Ten years ago I was raped, and I lost my innocence.
Not that innocence. I lost the innocence of a middle-class American raised to think government agencies protect “good” people from “bad.” I lost trust in police. I lost trust in the basic goodness of human beings. The drugging, rape and robbery were horrible; however, the dysfunction of those who should have helped, but who instead re-violated me, was the more painful offense. It’s the one I carry every day.
Newly divorced, I had begun to date using an online dating site. I reminded myself that my date didn’t have to be a doctor or a lawyer. I should be open-minded.
Jake was younger, a working man, but we had mutual interests. He offered a choice of two restaurants for a first date, then shared that he knew the bartender at the place I’d chosen. When we got there, he left me to wait for a table while he got us drinks from the bar. The one he brought back was disgusting, but I was raised not to complain to a host.
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Once we were seated, the waitress who played go-between looked at Jake accusingly and said the bartender “told me everything.” She was shaking when she delivered the second drinks. Later, she cried as she boxed up our pizza, but I was too out of it to do more than record her reactions as odd.
At home, Jake helped me inside. After those 1 1/2 salty-bad drinks, I weaved, stumbled, passed out and sat up again. My border collie tried to attack Jake. It’s the last thing I remember until I woke up hours later, feeling thirsty.
I pulled Jake from my jewelry box, patted him down, kicked him out, scrubbed myself and my house, checked every lock and window, and fell into a troubled sleep.
I told no one about it the first week. When I finally did tell, a doctor friend said the rape drug GHB is salty and leaves the user parched. He suggested I go to police, but I resisted, wanting to put the night behind me, knowing I had no material proof.
I finally visited the police, not because I thought I would gain personally but because I wanted Jake stopped. A male officer listened politely, then tried to assure me this sort of thing was common in women who have just begun to date again. I must be careful whom I brought into my house, he said. I might come to regret it later. I had to be smart.
He promised to call when he had more information, but wouldn’t commit to interviewing anyone at the restaurant, even though they were my best hope.
Worn down by his indifference, I left in tears. Weeks passed without a call. I realized there wouldn’t be one.
Lucky me, I had another opportunity to stop Jake. Though drugged in the big city, I lived in an adjacent small town. The police chief had coached my kid’s soccer team; we were in PTA together. Steeling myself against their reaction, I appealed to the four-man station blocks from my home.
Three male cops sat with me around their lunch table and listened respectfully, comparing what I said to the report I’d made earlier. Then they, too, told me I needed to be more careful whom I invited into my home. They didn’t need to tell me I had no evidence. I volunteered it. But I knew the waitress would cave if interviewed. So, I asked them if they would talk to her, but they shook their heads, sadly, as if giving me bad news.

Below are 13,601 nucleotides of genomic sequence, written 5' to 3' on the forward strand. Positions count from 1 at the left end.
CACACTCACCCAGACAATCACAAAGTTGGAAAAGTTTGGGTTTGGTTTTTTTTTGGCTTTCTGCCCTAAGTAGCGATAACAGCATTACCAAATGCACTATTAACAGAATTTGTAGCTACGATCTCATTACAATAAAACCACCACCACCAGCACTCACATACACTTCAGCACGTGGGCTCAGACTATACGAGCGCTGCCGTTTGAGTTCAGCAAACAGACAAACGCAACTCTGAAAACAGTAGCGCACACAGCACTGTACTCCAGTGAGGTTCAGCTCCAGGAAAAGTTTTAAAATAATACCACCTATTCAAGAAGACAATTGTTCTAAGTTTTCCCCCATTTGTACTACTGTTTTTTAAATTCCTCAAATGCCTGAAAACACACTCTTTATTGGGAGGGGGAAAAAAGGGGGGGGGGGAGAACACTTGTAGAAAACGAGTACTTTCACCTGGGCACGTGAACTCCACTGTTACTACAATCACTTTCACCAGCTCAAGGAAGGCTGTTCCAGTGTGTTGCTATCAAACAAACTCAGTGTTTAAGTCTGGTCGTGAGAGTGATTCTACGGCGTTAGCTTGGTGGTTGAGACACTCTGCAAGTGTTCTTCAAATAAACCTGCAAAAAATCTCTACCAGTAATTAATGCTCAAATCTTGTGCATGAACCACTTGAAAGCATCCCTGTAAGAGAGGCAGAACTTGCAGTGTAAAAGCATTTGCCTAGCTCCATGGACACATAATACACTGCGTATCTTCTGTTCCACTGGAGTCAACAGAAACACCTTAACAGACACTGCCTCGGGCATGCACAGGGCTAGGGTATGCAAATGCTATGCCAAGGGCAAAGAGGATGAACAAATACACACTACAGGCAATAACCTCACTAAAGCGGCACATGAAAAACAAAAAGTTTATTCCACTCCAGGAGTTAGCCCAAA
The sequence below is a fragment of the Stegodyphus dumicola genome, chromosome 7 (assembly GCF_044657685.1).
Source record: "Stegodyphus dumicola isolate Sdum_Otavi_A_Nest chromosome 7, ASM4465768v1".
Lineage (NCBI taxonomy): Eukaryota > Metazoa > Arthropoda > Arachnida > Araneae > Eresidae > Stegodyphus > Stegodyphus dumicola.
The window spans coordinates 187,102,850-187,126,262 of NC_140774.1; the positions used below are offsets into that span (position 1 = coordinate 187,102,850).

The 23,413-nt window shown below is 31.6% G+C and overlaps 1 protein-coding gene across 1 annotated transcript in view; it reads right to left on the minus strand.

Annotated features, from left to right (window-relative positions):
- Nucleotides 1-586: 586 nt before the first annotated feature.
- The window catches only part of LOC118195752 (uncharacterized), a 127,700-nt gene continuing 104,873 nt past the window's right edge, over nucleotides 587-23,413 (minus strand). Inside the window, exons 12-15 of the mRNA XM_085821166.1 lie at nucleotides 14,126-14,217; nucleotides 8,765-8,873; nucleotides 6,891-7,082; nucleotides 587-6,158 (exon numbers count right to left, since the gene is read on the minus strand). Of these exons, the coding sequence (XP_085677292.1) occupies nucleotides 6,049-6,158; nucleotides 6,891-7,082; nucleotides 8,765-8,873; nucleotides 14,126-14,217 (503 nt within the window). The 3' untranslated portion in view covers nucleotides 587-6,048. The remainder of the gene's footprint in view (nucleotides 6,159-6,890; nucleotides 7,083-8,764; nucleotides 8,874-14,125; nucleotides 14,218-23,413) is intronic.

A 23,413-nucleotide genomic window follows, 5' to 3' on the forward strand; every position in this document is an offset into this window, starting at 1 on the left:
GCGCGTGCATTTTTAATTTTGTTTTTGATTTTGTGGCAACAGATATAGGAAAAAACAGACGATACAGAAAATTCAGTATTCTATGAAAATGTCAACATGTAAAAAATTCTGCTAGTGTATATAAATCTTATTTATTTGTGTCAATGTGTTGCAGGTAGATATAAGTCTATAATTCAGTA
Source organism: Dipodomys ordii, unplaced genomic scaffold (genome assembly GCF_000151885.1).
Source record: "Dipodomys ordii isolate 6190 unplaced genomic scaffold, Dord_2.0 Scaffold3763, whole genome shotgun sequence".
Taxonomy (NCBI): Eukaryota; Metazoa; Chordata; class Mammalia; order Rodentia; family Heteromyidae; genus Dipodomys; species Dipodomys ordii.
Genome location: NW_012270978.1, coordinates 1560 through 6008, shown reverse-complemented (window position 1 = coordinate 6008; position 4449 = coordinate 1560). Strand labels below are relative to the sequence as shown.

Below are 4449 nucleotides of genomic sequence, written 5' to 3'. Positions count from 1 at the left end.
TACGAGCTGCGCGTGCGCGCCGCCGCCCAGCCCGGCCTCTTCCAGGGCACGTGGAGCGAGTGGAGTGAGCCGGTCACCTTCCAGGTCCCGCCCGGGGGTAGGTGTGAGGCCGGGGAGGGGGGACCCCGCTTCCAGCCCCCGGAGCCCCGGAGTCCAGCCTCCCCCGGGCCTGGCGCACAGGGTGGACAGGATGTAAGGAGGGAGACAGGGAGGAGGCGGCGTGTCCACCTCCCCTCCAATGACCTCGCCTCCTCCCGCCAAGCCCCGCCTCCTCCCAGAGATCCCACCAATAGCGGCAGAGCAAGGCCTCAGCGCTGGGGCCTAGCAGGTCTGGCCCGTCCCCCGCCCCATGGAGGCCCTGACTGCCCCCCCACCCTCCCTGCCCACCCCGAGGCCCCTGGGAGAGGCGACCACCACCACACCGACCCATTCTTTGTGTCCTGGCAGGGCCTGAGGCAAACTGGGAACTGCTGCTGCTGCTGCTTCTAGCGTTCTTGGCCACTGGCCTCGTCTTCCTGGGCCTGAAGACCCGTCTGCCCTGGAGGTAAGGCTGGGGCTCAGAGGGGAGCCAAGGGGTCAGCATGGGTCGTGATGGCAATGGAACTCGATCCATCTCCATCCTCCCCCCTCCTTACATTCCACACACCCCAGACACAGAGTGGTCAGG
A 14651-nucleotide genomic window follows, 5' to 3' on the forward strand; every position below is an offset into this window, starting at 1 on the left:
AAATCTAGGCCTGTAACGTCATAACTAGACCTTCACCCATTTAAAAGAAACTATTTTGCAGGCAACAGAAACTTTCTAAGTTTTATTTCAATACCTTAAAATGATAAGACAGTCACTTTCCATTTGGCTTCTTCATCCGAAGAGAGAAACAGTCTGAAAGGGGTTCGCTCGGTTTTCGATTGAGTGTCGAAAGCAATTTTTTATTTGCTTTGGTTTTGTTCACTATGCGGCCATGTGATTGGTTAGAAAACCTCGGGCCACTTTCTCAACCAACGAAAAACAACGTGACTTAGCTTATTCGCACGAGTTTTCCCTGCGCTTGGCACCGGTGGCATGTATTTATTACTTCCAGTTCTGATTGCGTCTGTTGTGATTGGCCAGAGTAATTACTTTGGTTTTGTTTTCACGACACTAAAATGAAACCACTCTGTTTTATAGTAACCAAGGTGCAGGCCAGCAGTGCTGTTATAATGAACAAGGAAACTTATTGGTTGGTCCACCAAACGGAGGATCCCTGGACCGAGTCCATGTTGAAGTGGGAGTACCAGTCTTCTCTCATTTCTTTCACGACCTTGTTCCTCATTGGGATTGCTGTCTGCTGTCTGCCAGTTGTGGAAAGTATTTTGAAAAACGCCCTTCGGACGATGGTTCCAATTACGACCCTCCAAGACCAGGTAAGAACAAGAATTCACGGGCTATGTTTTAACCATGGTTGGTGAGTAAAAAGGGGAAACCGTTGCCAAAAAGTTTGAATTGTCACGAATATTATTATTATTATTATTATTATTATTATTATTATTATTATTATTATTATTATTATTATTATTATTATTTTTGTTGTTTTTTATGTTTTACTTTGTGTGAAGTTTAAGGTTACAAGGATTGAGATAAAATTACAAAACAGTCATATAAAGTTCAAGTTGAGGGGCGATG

I offered up Jake’s contact information sent to me by the dating website. “I don’t know how to use the Internet,” the primary officer said, straight-faced. He wouldn’t take the paper from my hand. The chief nodded cordially to me as I left the station.
Later that afternoon, I returned with evidence of the value of my stolen ring. The officer met me in the parking lot, pleased. When I asked him why his attitude was different, he said, “Well, stealing your ring was a felony.”
“And rape isn’t?” I said. I don’t believe he answered.
I filed reports and was given case numbers at both police stations. The cases were not followed up with me.
Stand-up comedians, movies and sitcoms make light of what I went through. They feature coerced sexual activity and shaming of sexually active women (but not sexually-active men).
The men in power — and mostly it is still men in police departments, the military, and on college campuses – have been raised in this culture. Too many of them are predisposed not to believe women’s reports of acquaintance rape, even though scholars concur false rape reports happen only 2 to 8 percent of the time.
Studies show law enforcement’s willingness to believe a victim’s story is influenced by factors such as her age, whether alcohol was involved, whether the woman invited the man into her house and whether she reported the attack immediately. Those precise factors seem to have contributed to my perceived lack of credibility 10 years ago.
As a society, we have begun to confront the rape culture on school campuses and in the military. But the vulnerable young women who are usually victims have even less credibility and resilience than I had as an educated, white, 43-year-old woman with no criminal record.
Years later I worry: If I was not a believable victim, then who is?
Barbara Parsons is a college English professor and writer who lives in Tacoma's North End. She is one of six reader columnists who write for this page. Contact her at email@example.com.